Review: The Cambodian Book of the Dead by Tom Vater

 

Title: The Cambodian Book of the Dead, a Maier Mystery
Author:  Tom Vater
Format: Paperback or eBook
Pages:  298
Publisher: Crime Wave Press Ltd.
ISBN:  978-9881655639
Genre:  Mystery
Buy NowPaperback  Kindle
Reviewed forFreebooksy
Stars: 5

Book Description: Cambodia 2001 – a country re-emerges from a half century of war, genocide, famine and cultural collapse. German Detective Maier travels to Phnom Penh, the Asian kingdom’s ramshackle capital to find the heir to a Hamburg coffee empire. As soon as the private eye and former war reporter arrives in Cambodia, his search for the young coffee magnate leads into the darkest corners of the country’s history and back in time, through the communist revolution to the White Spider, a Nazi war criminal who hides amongst the detritus of another nation’s collapse and reigns over an ancient Khmer temple deep in the jungles of Cambodia.  Maier, captured and imprisoned, is forced into the worst job of his life – he is to write the biography of the White Spider, a tale of mass murder that reaches from the Cambodian Killing Fields back to Europe’s concentration camps – or die.

The Review:

I received an eBook copy of this title from the author for purpose of honest review. I was not compensated for the review, and all conclusions are my own responsibility.

I adore a good mystery, always have. Add in sharp detail that feels like “feet on the ground” research and it becomes a near perfect setting for me.  Being acquainted with several people who are either Cambodian or were in refugee camps as a result of either the Vietnam War or the Khmer Rouge, and having my own visions of the beauty and history of the people: I instantly was interested in the story and where it would go.  So, I was predisposed to like the book on those grounds alone. What I did not expect was the intelligent and very liberal sprinkling and references to the history of the country that all serve to better define and help the reader to ‘understand’ the interactions.

Maier is a former war correspondent from Germany: his speciality was the Southeast Asian area.  Nearing the end of the “defined” war in Cambodia, his fixer Hort was killed by a bomb, left to kill him.  Maier returned to Germany, handed in his resignation and accepted a position with the leading Investigative Agency in the area.   He returns to Cambodia, with his memories and knowledge to track down and ‘return’ a German ex-pat to his family per his mother’s request.

During his investigation, we encounter many of his connections: Carissa an Australian who left her country for the freewheeling world of the “all night” Cambodia, and has entrée into the ‘now and current’ happenings in the country.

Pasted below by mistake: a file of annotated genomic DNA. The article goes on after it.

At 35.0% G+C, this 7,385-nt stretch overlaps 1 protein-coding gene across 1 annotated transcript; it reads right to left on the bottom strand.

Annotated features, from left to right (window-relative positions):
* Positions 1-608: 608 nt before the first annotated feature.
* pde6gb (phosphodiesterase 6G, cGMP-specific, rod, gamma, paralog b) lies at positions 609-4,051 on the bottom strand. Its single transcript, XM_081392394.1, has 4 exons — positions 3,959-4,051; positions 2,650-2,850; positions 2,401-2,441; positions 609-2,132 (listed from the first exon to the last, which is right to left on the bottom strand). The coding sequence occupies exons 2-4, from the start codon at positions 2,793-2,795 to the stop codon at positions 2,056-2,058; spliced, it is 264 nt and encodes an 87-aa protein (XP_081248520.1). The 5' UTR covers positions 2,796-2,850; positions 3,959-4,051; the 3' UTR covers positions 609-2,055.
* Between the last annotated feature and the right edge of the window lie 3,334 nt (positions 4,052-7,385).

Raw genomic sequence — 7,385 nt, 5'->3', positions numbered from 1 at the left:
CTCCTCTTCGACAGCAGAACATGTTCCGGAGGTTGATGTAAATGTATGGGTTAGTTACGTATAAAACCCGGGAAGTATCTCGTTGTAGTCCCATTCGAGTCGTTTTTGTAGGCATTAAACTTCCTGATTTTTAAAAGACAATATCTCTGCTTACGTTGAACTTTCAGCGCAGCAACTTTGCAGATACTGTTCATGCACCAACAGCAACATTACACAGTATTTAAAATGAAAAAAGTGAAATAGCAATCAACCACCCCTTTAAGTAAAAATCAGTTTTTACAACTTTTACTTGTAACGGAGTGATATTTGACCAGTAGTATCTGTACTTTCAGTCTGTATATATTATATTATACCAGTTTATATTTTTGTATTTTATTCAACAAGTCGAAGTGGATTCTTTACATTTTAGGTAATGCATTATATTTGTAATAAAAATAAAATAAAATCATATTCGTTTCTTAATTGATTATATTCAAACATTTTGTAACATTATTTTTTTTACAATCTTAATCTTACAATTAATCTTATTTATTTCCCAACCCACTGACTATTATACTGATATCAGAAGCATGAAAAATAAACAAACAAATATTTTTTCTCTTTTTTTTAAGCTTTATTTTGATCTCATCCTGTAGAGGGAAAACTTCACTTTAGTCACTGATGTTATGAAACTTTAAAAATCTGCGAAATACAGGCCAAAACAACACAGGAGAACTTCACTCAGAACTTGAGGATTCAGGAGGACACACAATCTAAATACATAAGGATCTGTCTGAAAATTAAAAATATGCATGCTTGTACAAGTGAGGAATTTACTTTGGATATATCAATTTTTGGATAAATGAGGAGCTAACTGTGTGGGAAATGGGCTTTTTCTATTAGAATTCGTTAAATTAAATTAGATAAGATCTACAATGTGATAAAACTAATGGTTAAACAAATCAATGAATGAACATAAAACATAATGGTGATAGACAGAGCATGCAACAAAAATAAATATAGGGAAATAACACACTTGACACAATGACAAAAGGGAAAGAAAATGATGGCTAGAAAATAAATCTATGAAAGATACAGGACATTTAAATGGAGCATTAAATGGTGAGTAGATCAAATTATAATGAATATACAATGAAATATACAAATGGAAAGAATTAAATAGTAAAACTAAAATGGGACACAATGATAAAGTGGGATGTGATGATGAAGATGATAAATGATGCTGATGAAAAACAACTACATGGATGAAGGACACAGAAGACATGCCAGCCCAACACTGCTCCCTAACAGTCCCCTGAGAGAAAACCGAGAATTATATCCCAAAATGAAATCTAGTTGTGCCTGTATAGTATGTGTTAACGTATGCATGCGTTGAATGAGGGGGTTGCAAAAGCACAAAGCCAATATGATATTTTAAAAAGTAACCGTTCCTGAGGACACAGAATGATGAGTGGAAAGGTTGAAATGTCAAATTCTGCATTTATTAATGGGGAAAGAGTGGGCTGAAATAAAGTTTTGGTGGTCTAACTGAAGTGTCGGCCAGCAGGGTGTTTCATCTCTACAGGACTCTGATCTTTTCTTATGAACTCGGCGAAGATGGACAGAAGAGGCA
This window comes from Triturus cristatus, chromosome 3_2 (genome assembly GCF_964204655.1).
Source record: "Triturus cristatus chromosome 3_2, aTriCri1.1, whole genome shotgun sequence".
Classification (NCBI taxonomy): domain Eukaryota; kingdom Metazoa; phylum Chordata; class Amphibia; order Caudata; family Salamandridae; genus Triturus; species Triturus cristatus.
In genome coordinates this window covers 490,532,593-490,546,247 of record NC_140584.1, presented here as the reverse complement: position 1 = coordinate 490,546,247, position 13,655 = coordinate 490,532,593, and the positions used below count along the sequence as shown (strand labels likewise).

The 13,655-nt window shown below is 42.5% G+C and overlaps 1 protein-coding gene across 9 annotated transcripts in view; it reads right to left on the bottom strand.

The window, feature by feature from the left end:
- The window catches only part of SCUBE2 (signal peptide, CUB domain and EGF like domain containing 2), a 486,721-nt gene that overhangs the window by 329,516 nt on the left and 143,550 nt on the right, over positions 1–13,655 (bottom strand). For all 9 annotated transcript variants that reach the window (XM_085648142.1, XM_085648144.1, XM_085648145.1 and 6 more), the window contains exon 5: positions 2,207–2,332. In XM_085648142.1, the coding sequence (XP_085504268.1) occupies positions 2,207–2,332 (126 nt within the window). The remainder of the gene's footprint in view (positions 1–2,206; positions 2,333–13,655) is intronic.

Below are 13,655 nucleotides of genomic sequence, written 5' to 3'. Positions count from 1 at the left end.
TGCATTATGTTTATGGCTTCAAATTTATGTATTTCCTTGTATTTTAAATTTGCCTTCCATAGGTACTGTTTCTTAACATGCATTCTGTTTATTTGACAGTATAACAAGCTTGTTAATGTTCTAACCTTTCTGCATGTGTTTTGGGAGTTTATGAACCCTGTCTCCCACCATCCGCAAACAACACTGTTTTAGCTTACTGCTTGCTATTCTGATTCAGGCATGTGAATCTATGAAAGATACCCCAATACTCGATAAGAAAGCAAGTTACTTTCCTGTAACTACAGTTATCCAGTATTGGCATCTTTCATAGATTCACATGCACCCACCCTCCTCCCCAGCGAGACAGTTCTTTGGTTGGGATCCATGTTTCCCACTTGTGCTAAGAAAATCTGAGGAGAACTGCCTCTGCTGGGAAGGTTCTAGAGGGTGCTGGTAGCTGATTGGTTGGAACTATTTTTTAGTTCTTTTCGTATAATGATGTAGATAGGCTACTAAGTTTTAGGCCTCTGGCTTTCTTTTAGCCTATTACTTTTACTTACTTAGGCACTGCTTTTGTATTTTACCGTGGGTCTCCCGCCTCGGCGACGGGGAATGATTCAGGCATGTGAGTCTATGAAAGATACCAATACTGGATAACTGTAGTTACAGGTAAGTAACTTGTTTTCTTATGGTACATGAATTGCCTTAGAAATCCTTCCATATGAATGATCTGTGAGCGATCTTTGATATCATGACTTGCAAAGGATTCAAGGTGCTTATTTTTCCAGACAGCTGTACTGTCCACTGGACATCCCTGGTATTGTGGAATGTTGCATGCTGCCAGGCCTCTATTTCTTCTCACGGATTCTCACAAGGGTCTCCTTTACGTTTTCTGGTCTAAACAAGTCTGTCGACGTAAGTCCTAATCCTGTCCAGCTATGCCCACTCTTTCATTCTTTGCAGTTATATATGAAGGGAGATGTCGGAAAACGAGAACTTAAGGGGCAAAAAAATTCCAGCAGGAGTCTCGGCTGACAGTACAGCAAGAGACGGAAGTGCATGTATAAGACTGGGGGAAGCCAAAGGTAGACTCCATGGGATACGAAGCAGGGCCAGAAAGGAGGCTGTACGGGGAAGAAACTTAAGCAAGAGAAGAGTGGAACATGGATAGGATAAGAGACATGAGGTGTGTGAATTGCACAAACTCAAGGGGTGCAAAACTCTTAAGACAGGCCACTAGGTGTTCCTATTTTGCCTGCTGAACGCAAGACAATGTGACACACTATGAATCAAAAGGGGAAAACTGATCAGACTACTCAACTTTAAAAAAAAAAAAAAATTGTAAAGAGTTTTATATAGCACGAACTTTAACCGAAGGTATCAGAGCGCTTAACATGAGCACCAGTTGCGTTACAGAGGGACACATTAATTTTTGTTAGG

What starts as a fairly straight line to the finish mystery / detective story is so peppered with twists and references to violence remembered and current, juxtaposed against the stark beauty amid devastation from 20+ years of war, and the actual beauty of the people seen through the jaded eyes of Maier:  this story is haunting and palpable with tension.

The style is very much one of a war correspondent: while details are beautifully described and details are clearly presented, the prose is spare and less flowery than many would like.  When reliving his memories of times past, we see what feels like a wish for it to be different – for him to reencounter scenes and places of the past again, with fresh eyes and the ability to appreciate the beauty without the knowledge of horrors contained in the history of the spaces and places.  By the end of the book, you are treated to an understanding, at least as complete as Westerners are able to have on the feel of the place, and the history of its people.   It is a beautiful testament, in an offhanded way, to the power of the human will to live, to survive and the equally powerful ability to forget because remembering is far too painful.

I really did enjoy this book, while parts were slower for me than others; the indescribable need to read with my back against a wall was nearly constant.  The tension that Maier feels as a westerner in a land that tends to view all outsiders with scepticism, if not outright hostility, was transmitted through the words and plot.  It was a great read for mystery and history fans alike.

Want to know more about the author or where to find him?

About the Author:

Tom Vater is a writer working in South and South East Asia. He writes both in English and German. His articles have been published around the world. He is the author of several books and has co-written a number of documentary screenplays for European television and cinema. TIME Magazine described his recent work as ‘exuberant writing’. In his  spare time, he plays in Rock’nRoll bands and reads Noir fiction.

Find the Author at: Facebook  Website

 

 

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One thought on “Review: The Cambodian Book of the Dead by Tom Vater

  1. Pingback: Hot Shots: Part Deux | exhibitAbooks.com

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